PORTLAND – The city’s Charter Commission will decide Thursday whether a popularly elected mayor should have veto power and whether voters should elect the mayor in ranked-choice voting.
Those are the two biggest issues remaining as the commission struggles to finish its work in time to send a proposal to voters on Nov. 2. Although the commission will take a final vote on July 8, Thursday’s meeting is the last opportunity for members to propose new wording for charter changes.
The commission has already decided that the mayor should be elected to a four-year term and earn more than $67,000 year.
Last year, the commission quickly dismissed the idea of giving the mayor veto power over the City Council. Now, some members who rejected the proposal say they want to discuss it again because of the public’s concern that the commission is proposing a mayor who would be too weak to serve as the city’s leader.
Under the current proposal, the mayor would chair City Council meetings, but his or her vote would count the same as those of the eight councilors.
Pamela Plumb, the commission’s chairwoman, said the commission faces a question: “Have we given the mayor enough decision-making power to move things forward?”
Plumb said there is no consensus about whether the mayor should be able to veto any action by the council or just votes that relate to the budget. Also, it’s unclear how many council votes should be required to override a mayoral veto.
Commissioner Robert O’Brien said he plans to meet with Commissioner Jim Cohen to determine whether they can agree on a proposal to present Thursday. Both have expressed interest in giving the mayor veto power.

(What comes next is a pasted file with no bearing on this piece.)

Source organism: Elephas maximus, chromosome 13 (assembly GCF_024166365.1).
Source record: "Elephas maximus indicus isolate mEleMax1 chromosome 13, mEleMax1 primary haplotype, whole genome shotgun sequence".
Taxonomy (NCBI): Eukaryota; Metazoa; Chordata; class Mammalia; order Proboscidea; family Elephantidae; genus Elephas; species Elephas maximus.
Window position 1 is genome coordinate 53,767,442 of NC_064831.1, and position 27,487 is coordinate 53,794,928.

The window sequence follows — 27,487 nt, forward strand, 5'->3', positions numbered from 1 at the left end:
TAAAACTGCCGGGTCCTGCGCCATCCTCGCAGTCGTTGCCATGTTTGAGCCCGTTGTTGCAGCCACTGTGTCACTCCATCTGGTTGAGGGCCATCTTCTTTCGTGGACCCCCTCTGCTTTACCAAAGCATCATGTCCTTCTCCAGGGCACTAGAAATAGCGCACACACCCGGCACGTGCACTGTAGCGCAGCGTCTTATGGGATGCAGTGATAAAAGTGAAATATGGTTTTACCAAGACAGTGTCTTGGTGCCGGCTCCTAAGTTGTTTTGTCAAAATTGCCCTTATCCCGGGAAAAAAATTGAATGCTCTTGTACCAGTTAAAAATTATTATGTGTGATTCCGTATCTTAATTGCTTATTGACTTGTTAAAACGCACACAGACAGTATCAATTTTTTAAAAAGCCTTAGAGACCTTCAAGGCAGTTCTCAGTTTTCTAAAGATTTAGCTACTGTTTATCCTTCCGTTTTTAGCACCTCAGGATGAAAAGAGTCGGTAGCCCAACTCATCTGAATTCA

O’Brien said he has some misgivings. While many residents might like the concept of a more powerful mayor, he said, they would be furious if the mayor combined veto power with the support of a minority voting bloc on the council to consistently undermine the majority of the council.
“It would drive citizens crazy,” he said.
The other big issue to be decided Thursday is how the mayor would be elected.
Earlier this year, the commission voted to support ranked-choice voting, a system in which voters rank candidates in order of preference by filling in a first-choice bubble next to their favorite candidate, a second-choice bubble next to their second favorite, and so on.
After the polls close, the first-choice votes are counted for all candidates. If no candidate gets a majority, the ballots are recounted and the last-place candidate is eliminated.
The remaining candidates get any second-choice votes cast for them on the ballots won by the eliminated candidate.
In later rounds, if a second-choice candidate has been eliminated, voters’ third-choice votes are redistributed. The process repeats until one candidate has a clear majority.
The commission has been bombarded in recent weeks with e-mails from people from around the country arguing for or against ranked-choice voting. In response, the commission created a subcommittee to examine the arguments.
Commissioner Nathan Smith, who is leading the subcommittee, said Monday that the committee has found no reliable evidence that the new voting system would cause widespread confusion or disenfranchise voters.
Ranked-choice voting is the best and most cost-effective way to ensure that the mayor is elected with a majority vote, Smith said.
Ranked-choice voting would save the city the $20,000 cost of holding a runoff election, if that alternative were to be adopted, Smith said. In addition, far fewer people typically vote in runoff elections, he said.
Cohen said the commission could decide on Thursday to let voters decide the issue by making it a separate ballot question, rather bundling it with a ballot question on the popularly elected mayor.
Staff Writer Tom Bell can be contacted at 791-6369 or at: firstname.lastname@example.org